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Aug 2, 2018 Latest post:
Aug 18, 2018
On Saturday, June 30 Angie was taken to the ER after having a sudden onset of severe nerve pain in her left leg she was admitted overnight because her electrolytes were out of balance. She was sent home to follow up with her primary care physician. On July 1, Sunday evening her right foot felt like it tingling or asleep. Monday morning, July 2, Jim took her into her Dr. She walked out of our house and when she got to the Dr's office she could no longer feel her foot. She was scheduled the next day for a nerve conduction study. We brought her into the office in a wheelchair, she became very nauseated, dizzy and began to vomit.
We took her back to ER with terrible pain. She was admitted and over the next few days, she had numerous tests including the EMG, lumbar puncture, to name a few. She experienced excruciating pain. Pain control was difficult due to her kidney failure and dialysis. After numerous tests, it was determined that she had a very rare, very painful condition called Diabetic Amyotrophy. It is not something that usually affects Type1 Diabetics and someone as young as she is.
After a week in the hospital, she was transferred to inpatient rehab. She worked so hard 3 hours a day six days a week. She was learning to walk with a brace on her foot and learning to navigate stairs. We are so proud of her and the strength she showed. During this time she complained of her legs feeling very bruised and painful. She had a spot on her left hip that her Dr had treated as a possible infection from a scratch. The area became much larger and one developed on her other hip and buttock.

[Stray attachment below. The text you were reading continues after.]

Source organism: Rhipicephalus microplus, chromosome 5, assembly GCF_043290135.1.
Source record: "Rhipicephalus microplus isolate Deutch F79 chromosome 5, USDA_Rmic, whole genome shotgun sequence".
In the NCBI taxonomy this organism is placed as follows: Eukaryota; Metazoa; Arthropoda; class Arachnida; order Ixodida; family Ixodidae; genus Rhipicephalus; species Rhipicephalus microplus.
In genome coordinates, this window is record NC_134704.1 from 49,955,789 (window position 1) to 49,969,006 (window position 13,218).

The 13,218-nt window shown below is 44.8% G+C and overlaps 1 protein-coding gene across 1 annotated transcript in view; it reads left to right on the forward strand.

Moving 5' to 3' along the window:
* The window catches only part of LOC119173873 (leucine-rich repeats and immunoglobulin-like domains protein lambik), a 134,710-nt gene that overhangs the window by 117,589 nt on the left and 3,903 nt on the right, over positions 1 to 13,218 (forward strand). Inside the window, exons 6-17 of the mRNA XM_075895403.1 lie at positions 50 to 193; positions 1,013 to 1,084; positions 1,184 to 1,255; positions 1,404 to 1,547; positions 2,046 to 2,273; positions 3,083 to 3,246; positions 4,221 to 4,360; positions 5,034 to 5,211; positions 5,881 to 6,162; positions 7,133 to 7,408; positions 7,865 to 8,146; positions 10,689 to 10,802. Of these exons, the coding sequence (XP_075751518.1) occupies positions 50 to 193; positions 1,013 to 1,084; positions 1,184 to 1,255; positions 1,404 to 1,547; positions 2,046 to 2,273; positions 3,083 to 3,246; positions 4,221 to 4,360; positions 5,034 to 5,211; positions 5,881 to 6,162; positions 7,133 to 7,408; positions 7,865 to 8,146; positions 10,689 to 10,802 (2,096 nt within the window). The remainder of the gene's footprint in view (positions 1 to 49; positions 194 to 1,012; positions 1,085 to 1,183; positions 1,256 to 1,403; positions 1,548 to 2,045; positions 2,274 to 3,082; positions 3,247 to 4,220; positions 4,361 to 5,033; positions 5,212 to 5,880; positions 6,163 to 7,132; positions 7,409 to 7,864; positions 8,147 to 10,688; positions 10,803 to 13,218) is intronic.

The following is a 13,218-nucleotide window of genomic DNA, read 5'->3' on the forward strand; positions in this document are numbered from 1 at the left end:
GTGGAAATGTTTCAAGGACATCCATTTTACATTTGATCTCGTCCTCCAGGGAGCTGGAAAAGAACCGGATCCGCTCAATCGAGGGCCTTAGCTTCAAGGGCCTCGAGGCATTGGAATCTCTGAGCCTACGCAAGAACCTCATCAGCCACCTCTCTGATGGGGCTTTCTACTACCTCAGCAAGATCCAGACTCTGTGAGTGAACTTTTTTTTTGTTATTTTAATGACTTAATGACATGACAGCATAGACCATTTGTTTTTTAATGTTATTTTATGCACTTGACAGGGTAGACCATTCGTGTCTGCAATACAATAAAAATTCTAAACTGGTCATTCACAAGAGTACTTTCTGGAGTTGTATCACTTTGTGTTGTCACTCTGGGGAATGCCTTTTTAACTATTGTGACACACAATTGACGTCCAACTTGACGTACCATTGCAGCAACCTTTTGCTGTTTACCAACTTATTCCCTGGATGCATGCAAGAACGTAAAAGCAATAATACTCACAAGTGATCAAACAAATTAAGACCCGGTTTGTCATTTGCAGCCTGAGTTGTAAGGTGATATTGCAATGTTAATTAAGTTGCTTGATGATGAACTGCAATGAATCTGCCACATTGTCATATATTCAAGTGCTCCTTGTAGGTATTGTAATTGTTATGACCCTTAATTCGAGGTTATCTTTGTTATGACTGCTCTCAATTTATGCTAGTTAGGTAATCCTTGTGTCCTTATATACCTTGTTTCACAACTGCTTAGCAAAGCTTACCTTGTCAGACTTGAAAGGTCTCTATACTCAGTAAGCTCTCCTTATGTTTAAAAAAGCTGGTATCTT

She was scheduled to be discharged to our house on Wednesday, July 25, but during one of her therapy sessions, her blood pressure dropped when she stood up. Her Hgb was very low at 6.4 so they gave her two units of blood.
On Thursday, July 26, the NP saw her hips and consulted Derm and Nephrology. They were concerned it could be a very rare complication called Calciphylaxis. It is s very very serious disease and extremely painful. She was transferred back to the hospital. They did a biopsy on Friday, July 27, to confirm.
It was determined to switch her off Peritoneal Dialysis to Hemo Dialysis, an intensive dialysis (she is getting dialysis 3.5 hours every day for the next few weeks). Along with an IV treatment three times a week. Keeping the wounds free from infection is a very important part of the treatment. Pain control has been very very difficult and the pain team has been working with her.
On the night of Saturday, July 28, her left foot began to tingle and now she is unable to move or feel either of her feet. We are hearing that with Physical Therapy she may in time, get some or all of the feeling back.
Angie has been so brave and worked so hard. The Calciphylaxis is the greatest concern right now, along with pain control. It is hard to rest and heal when you are in so much pain. She received another two units of blood today trying to build her up. She is fighting the fight of her life and is the bravest, strongest person I know.
Please encourage Angie to keep that fighting spirit and pray for recovery and pain relief for her. She desperately wants to go home and we are working toward getting her to our house.